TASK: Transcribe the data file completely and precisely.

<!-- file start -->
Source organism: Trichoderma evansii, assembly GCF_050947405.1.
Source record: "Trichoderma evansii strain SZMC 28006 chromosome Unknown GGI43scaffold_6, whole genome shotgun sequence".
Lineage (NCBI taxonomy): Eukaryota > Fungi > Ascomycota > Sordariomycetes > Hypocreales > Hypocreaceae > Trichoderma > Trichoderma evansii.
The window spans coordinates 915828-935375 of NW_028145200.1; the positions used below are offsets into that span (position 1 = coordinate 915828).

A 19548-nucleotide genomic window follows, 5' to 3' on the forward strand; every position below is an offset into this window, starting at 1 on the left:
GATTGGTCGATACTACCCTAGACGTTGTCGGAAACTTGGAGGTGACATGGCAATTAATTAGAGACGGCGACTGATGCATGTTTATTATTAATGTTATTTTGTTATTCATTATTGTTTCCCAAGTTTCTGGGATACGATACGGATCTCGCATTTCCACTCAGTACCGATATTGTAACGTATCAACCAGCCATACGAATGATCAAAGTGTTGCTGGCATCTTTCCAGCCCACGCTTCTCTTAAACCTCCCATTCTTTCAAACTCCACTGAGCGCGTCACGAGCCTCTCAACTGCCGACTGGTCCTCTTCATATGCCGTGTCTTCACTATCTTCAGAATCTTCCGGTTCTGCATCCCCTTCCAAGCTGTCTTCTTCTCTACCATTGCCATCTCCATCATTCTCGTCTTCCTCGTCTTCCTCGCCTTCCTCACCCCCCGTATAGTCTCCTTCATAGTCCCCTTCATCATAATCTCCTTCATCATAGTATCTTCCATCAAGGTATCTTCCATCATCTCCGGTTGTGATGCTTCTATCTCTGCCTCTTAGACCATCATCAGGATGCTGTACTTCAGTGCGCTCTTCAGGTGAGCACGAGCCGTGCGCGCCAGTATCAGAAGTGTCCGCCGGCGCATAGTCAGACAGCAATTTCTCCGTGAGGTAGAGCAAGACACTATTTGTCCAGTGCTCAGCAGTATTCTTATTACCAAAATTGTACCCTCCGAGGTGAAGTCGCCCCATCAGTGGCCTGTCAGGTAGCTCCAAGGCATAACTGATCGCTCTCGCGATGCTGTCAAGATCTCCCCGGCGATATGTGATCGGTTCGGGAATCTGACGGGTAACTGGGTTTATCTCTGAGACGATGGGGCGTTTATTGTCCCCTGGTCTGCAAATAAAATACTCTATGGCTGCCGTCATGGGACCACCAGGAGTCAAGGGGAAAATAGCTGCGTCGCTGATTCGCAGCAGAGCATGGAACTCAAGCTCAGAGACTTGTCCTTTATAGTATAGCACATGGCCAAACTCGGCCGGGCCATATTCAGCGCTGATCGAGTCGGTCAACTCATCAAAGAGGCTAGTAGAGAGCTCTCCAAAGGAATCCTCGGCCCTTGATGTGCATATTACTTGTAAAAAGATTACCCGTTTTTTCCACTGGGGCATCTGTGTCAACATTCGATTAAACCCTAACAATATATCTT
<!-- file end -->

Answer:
Source organism: Trichoderma evansii, assembly GCF_050947405.1.
Source record: "Trichoderma evansii strain SZMC 28006 chromosome Unknown GGI43scaffold_6, whole genome shotgun sequence".
Lineage (NCBI taxonomy): Eukaryota > Fungi > Ascomycota > Sordariomycetes > Hypocreales > Hypocreaceae > Trichoderma > Trichoderma evansii.
The window spans coordinates 915828-935375 of NW_028145200.1; the positions used below are offsets into that span (position 1 = coordinate 915828).

A 19548-nucleotide genomic window follows, 5' to 3' on the forward strand; every position below is an offset into this window, starting at 1 on the left:
GATTGGTCGATACTACCCTAGACGTTGTCGGAAACTTGGAGGTGACATGGCAATTAATTAGAGACGGCGACTGATGCATGTTTATTATTAATGTTATTTTGTTATTCATTATTGTTTCCCAAGTTTCTGGGATACGATACGGATCTCGCATTTCCACTCAGTACCGATATTGTAACGTATCAACCAGCCATACGAATGATCAAAGTGTTGCTGGCATCTTTCCAGCCCACGCTTCTCTTAAACCTCCCATTCTTTCAAACTCCACTGAGCGCGTCACGAGCCTCTCAACTGCCGACTGGTCCTCTTCATATGCCGTGTCTTCACTATCTTCAGAATCTTCCGGTTCTGCATCCCCTTCCAAGCTGTCTTCTTCTCTACCATTGCCATCTCCATCATTCTCGTCTTCCTCGTCTTCCTCGCCTTCCTCACCCCCCGTATAGTCTCCTTCATAGTCCCCTTCATCATAATCTCCTTCATCATAGTATCTTCCATCAAGGTATCTTCCATCATCTCCGGTTGTGATGCTTCTATCTCTGCCTCTTAGACCATCATCAGGATGCTGTACTTCAGTGCGCTCTTCAGGTGAGCACGAGCCGTGCGCGCCAGTATCAGAAGTGTCCGCCGGCGCATAGTCAGACAGCAATTTCTCCGTGAGGTAGAGCAAGACACTATTTGTCCAGTGCTCAGCAGTATTCTTATTACCAAAATTGTACCCTCCGAGGTGAAGTCGCCCCATCAGTGGCCTGTCAGGTAGCTCCAAGGCATAACTGATCGCTCTCGCGATGCTGTCAAGATCTCCCCGGCGATATGTGATCGGTTCGGGAATCTGACGGGTAACTGGGTTTATCTCTGAGACGATGGGGCGTTTATTGTCCCCTGGTCTGCAAATAAAATACTCTATGGCTGCCGTCATGGGACCACCAGGAGTCAAGGGGAAAATAGCTGCGTCGCTGATTCGCAGCAGAGCATGGAACTCAAGCTCAGAGACTTGTCCTTTATAGTATAGCACATGGCCAAACTCGGCCGGGCCATATTCAGCGCTGATCGAGTCGGTCAACTCATCAAAGAGGCTAGTAGAGAGCTCTCCAAAGGAATCCTCGGCCCTTGATGTGCATATTACTTGTAAAAAGATTACCCGTTTTTTCCACTGGGGCATCTGTGTCAACATTCGATTAAACCCTAACAATATATCTT